The loot found in The Division is categorized by a color system (Plain white being common drops, blue being rarer than white, then purple, and finally orange for the rarest loot. Enemies wandering the common areas can reward blue drops but if you’re looking for purples or oranges, The Dark Zone is where to go.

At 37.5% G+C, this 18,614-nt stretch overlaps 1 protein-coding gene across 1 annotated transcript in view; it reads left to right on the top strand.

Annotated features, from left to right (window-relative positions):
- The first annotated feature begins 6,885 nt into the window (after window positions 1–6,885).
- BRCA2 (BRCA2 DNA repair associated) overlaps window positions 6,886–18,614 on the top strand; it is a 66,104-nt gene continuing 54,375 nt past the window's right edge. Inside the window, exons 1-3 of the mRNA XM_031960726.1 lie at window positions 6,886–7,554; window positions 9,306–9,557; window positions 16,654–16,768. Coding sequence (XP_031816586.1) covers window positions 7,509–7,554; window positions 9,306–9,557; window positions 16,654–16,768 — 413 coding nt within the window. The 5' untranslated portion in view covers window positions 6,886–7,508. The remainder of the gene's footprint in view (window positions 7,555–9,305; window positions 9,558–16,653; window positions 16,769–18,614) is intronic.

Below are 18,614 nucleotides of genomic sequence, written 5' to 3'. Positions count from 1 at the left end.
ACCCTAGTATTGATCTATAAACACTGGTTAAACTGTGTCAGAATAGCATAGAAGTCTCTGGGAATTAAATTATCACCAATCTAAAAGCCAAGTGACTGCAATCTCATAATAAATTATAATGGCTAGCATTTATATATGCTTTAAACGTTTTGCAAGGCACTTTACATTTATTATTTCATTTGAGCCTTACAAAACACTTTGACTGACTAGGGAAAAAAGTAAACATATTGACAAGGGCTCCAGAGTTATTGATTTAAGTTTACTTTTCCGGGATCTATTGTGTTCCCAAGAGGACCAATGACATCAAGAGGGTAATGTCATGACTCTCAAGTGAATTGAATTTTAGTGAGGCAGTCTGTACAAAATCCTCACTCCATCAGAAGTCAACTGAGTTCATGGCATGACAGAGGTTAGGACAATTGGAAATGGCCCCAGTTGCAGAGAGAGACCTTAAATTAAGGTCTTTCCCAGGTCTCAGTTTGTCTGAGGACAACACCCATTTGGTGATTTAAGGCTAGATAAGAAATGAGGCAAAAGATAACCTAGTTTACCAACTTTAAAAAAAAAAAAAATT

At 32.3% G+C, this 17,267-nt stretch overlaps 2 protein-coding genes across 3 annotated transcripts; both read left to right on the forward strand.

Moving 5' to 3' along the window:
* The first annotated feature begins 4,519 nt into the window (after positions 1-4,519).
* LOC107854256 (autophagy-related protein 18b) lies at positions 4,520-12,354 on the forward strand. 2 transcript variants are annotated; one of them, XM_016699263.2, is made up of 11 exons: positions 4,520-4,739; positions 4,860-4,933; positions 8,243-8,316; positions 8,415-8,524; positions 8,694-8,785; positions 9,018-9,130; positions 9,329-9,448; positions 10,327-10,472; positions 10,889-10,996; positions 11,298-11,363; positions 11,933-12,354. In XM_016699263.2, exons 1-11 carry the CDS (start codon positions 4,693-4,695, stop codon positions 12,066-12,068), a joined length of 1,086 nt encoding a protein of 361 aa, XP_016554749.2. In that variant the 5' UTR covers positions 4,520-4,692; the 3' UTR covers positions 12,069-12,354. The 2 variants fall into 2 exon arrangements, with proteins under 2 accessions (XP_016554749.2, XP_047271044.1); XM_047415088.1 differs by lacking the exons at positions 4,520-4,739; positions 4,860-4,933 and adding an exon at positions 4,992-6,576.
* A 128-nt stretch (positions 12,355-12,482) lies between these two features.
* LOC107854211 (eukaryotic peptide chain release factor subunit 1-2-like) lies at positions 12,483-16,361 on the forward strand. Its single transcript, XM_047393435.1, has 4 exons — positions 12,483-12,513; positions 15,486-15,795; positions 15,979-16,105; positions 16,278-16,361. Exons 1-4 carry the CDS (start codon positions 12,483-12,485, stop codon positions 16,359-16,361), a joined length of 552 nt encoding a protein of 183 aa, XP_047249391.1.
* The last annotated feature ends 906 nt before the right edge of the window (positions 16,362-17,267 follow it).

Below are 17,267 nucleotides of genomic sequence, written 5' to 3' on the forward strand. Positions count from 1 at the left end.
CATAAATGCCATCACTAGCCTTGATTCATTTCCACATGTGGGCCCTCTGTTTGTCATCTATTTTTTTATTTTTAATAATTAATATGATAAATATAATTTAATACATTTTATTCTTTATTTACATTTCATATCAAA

The Dark Zone is the Player Vs. Player area of New York City. Here Agents can group up, search for the best loot, and extract them. The Dark Zone is considered extremely contaminated by the virus that started the New York evacuation. This means that any loot confiscated cannot be used until extracted by either extraction points across The Dark Zone, or taken through Dark Zone Checkpoints around the Dark Zone. When extracting through extraction points, every player in the area is notified of it and they have the option to investigate and take action if they choose. More than once did I have to defend my partner and I’s extraction from rival groups trying to pirate our finds. It was an exhilarating experience to have everything on the line, all my weapons, my mods, and my Dark Zone Credits and Experience if I lose. I never understood what the reason was for these attacks from Rogue players, until I decided to do some hunting for myself.